Astronomy Terms

Astronomy terms are used to describe the various phenomena in space. In this section you can learn what every astronomy term means and how it helps us to better understand the cosmos.

Eclipse. An eclipse of the sun, or solar eclipse, occurs when the moon's shadow sweeps across the earth.

Ecliptic, the apparent annual path of the sun among the stars. The sun appears to follow a path through the stars because the earth revolves around the sun.

Epoch, in chronology (timekeeping), a point in time, such as 302 B.C. or October 30, 1936, or 7:34 A.M.

Equinox, During the course of a year, the sun appears to move northward for about six months and southward for about six months.

Evening Star, the name given to any of the five bright planets in the sky at sunset.

Hour, a unit for measuring time, defined as either 1/24 of a day or 3600 seconds (60 minutes).

Hourglass, a device for measuring time. In its usual form it consists of two cone-shaped or oval glass receptacles joined by a narrow neck.

Interferometer, an instrument that uses the interference patterns formed by waves (usually light, radio, or sound waves) to measure certain characteristics of the waves themselves or of materials that reflect, refract, or transmit the waves.

Magnitude, in astronomy, a unit of measurement of the brightness of stars. The scale of magnitude extends from negative numbers (for example, the minus first magnitude) for very bright stars to positive numbers (for example, the fourth magnitude) for dimmer ones.

Meteor. As the term is commonly used, a meteor is a small celestial body that enters the atmosphere of the earth.

Midnight Sun, a name given the sun when it can be seen at midnight during the Arctic or Antarctic summer.

Millennium, in a common Christian belief, the period of 1,000 years before the Last Judgment, during which time Christ and the saints will reign on earth.

Minute, a unit for measuring both time and space. As a unit of time, a minute is 60 seconds, or 1/60 of an hour.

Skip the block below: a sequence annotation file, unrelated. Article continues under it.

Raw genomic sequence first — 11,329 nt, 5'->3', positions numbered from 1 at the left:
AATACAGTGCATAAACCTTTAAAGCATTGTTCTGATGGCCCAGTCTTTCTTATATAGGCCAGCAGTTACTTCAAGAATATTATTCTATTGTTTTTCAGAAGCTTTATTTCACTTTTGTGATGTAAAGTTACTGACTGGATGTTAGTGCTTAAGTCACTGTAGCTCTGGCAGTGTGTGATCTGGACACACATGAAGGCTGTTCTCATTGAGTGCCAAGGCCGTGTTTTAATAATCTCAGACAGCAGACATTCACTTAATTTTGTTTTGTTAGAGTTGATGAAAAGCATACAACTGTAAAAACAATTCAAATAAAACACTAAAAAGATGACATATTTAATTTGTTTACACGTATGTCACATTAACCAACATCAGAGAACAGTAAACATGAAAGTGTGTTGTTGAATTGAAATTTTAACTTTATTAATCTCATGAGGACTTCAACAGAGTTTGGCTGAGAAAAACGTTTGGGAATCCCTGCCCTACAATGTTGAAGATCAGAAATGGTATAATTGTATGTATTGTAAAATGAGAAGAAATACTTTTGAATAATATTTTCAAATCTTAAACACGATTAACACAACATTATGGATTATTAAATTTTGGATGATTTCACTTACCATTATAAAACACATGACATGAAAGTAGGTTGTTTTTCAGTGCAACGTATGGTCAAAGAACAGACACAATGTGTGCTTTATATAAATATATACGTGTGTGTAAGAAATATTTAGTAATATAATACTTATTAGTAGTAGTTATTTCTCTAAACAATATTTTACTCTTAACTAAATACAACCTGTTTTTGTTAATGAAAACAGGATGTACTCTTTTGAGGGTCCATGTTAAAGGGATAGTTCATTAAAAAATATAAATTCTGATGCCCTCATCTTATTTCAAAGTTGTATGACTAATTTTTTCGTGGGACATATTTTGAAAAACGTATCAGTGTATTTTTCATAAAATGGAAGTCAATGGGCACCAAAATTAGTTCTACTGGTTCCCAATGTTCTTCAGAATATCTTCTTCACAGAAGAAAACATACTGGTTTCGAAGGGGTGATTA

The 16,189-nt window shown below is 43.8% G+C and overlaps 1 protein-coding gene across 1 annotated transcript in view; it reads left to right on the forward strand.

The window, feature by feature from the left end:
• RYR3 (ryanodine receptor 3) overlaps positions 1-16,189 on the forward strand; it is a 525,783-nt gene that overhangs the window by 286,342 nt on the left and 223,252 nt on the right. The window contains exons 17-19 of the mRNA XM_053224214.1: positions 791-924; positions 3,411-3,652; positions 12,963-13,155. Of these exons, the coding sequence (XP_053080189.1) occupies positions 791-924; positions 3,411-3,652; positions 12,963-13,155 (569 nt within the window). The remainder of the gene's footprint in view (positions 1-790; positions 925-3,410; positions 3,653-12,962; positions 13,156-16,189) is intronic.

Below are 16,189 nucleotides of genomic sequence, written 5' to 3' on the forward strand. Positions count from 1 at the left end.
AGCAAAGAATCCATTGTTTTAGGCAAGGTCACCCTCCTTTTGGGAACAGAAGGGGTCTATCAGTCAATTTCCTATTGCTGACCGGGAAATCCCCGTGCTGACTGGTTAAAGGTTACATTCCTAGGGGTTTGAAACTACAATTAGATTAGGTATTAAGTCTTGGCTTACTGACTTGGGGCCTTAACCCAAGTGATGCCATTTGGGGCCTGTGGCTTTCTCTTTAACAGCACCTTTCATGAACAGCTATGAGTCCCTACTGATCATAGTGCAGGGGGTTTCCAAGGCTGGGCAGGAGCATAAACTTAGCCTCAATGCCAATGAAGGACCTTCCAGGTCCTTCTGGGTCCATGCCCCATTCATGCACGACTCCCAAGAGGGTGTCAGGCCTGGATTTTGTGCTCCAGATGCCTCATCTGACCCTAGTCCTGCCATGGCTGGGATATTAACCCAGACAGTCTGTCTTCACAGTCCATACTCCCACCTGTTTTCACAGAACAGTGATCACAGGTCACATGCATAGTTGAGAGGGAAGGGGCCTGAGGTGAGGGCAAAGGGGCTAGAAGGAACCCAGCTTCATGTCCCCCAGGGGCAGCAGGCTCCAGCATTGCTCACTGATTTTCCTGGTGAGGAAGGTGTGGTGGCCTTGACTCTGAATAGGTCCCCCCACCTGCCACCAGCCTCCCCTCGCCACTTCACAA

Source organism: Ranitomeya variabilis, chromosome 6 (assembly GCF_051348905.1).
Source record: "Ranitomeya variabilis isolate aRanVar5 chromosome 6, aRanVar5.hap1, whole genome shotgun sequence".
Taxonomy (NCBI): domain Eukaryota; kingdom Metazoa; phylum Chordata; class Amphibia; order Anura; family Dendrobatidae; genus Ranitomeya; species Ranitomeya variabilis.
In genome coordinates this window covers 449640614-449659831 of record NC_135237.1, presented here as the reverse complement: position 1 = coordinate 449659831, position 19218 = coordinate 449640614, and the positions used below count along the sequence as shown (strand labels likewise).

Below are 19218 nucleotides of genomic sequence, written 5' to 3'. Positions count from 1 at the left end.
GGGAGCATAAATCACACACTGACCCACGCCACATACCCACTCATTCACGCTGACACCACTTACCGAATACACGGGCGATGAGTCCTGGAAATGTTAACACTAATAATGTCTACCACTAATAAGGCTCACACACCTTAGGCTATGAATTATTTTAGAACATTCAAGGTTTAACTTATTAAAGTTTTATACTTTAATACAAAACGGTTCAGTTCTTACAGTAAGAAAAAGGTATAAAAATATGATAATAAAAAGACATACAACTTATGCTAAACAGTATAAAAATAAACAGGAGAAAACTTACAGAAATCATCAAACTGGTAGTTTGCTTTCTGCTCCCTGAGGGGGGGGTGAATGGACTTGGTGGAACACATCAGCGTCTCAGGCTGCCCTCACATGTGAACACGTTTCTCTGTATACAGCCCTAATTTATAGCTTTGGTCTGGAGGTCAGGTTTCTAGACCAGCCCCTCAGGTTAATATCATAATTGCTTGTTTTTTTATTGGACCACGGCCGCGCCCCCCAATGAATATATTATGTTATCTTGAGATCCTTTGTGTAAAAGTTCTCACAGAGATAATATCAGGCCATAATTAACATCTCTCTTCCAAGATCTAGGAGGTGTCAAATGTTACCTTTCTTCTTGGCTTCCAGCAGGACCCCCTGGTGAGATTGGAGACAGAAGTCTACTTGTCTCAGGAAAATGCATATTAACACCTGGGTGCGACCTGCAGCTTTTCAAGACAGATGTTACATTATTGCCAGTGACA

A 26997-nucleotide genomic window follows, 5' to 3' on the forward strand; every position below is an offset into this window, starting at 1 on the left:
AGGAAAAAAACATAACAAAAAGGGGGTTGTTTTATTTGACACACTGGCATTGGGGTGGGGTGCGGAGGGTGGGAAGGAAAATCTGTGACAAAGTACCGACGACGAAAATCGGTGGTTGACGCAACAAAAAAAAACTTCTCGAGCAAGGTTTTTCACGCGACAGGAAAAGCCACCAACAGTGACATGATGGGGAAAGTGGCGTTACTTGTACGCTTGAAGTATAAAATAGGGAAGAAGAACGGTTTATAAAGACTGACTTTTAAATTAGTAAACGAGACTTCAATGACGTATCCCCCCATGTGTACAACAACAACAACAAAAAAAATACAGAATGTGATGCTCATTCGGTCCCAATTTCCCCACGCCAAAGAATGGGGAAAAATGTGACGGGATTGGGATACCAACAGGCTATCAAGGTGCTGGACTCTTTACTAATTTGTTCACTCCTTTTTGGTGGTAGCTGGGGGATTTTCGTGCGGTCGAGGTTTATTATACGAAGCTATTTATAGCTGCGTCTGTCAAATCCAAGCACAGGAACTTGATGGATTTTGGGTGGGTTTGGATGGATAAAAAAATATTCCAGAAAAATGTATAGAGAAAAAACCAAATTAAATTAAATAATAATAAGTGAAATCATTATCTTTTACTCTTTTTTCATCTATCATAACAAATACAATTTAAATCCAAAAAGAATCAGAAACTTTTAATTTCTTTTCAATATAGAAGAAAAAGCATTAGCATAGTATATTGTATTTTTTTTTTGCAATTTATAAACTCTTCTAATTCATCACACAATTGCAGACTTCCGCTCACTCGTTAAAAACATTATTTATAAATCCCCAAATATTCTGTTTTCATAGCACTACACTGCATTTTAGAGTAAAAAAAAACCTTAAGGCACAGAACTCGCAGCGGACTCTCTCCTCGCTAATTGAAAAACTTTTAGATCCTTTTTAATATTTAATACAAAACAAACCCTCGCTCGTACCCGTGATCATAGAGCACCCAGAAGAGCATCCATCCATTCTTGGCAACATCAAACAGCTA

Month, a unit of time. The calendar month is approximately 1/12 of the calendar year.

Nebular Hypothesis, an explanation of how the solar system was formed, proposed by Pierre Simon de Laplace in 1796.

Night, the period of darkness caused by the disappearance of the sun below the horizon.

Nova, (plural: Novae), a star that rapidly increases in brightness and then fades again.

Occultation, in astronomy, the passing of the moon or some other object of the solar system in front of a planet, star, or other celestial body, hiding it from view.

Orbit, the path of a celestial body or other object in space, governed by the gravitational attraction of other bodies.

Orrery, a mechanical device used to show the motions of bodies within the solar system.

Parallax, the apparent change in position of an object when it is viewed from two different locations.

Perihelion and Aphelion, The perihelion is the point on the orbit of a planet or comet that is closest to the sun.

Perturbation, in astronomy, a disturbance in the orbit or motion of a heavenly body.

Planetarium, is an educational device for showing the locations and movements of the planets and other objects in the universe.

Planetesimal Hypothesis, a theory of the origin of the solar system. It was proposed by Forrest R.